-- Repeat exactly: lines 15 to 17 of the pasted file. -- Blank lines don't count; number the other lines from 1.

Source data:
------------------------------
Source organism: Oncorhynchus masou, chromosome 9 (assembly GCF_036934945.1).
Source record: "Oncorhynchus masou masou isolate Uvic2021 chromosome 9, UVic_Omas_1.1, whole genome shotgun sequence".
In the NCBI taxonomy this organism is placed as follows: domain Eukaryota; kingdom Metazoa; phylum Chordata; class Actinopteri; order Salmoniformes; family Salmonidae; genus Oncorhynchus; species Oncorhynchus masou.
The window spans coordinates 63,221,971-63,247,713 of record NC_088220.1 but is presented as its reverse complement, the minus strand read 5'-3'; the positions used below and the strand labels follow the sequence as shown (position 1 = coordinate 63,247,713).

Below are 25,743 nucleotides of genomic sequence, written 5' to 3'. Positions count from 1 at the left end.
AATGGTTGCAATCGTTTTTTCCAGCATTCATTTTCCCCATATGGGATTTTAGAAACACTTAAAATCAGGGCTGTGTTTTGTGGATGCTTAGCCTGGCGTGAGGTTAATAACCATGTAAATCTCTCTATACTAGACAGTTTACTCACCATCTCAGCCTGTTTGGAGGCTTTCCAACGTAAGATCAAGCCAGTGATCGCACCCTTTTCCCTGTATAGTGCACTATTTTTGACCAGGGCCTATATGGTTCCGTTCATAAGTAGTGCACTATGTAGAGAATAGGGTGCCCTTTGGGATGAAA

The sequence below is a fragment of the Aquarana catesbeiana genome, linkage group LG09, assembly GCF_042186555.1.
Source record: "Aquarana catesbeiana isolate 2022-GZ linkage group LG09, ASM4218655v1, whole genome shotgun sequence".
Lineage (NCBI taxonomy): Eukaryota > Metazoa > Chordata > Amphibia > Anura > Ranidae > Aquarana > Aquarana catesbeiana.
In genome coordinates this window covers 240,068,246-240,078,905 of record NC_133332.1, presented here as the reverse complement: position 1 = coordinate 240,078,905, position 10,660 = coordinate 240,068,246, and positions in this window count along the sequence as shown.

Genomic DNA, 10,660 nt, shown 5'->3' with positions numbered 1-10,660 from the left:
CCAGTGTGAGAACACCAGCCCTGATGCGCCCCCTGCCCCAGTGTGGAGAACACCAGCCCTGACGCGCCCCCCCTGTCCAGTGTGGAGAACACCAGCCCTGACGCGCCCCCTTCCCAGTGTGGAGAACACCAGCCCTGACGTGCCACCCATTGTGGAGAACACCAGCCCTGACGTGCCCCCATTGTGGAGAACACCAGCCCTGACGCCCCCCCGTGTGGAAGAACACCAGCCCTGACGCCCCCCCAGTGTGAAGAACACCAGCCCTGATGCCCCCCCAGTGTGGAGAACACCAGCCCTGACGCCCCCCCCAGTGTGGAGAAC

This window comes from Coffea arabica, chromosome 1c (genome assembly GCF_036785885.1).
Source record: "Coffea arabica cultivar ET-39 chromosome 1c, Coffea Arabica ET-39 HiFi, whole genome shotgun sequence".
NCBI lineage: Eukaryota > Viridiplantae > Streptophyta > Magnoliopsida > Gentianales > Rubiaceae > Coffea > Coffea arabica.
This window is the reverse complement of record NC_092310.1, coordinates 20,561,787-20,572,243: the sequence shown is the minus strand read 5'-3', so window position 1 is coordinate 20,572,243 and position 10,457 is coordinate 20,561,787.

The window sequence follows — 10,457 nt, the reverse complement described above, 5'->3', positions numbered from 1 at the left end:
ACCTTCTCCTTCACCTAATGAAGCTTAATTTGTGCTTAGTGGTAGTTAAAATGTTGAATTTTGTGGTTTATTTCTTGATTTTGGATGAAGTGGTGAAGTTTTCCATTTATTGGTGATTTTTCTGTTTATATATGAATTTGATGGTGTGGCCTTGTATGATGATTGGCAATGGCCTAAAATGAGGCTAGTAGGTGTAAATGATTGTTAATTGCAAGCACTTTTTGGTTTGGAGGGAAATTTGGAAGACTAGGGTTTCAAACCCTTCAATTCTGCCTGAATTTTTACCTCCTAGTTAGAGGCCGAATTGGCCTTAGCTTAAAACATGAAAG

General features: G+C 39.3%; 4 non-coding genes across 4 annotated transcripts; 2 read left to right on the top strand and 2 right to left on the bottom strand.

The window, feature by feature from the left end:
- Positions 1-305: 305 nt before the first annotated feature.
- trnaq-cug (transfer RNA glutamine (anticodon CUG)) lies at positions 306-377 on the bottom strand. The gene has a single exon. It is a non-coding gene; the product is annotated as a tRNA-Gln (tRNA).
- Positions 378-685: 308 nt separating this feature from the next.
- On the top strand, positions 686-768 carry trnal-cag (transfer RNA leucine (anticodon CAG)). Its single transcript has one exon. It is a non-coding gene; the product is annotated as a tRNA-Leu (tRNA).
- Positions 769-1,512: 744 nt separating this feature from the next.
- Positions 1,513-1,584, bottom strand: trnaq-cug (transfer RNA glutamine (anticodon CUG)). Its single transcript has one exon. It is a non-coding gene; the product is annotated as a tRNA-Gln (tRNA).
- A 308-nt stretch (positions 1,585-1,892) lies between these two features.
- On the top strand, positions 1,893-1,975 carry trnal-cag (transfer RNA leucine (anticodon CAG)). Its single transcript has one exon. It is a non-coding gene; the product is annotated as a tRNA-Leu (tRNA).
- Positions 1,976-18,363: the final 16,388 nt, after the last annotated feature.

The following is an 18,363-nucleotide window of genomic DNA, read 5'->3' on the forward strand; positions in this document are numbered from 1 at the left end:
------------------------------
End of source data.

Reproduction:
NCBI lineage: Eukaryota > Viridiplantae > Streptophyta > Magnoliopsida > Gentianales > Rubiaceae > Coffea > Coffea arabica.
This window is the reverse complement of record NC_092310.1, coordinates 20,561,787-20,572,243: the sequence shown is the minus strand read 5'-3', so window position 1 is coordinate 20,572,243 and position 10,457 is coordinate 20,561,787.

The window sequence follows — 10,457 nt, the reverse complement described above, 5'->3', positions numbered from 1 at the left end: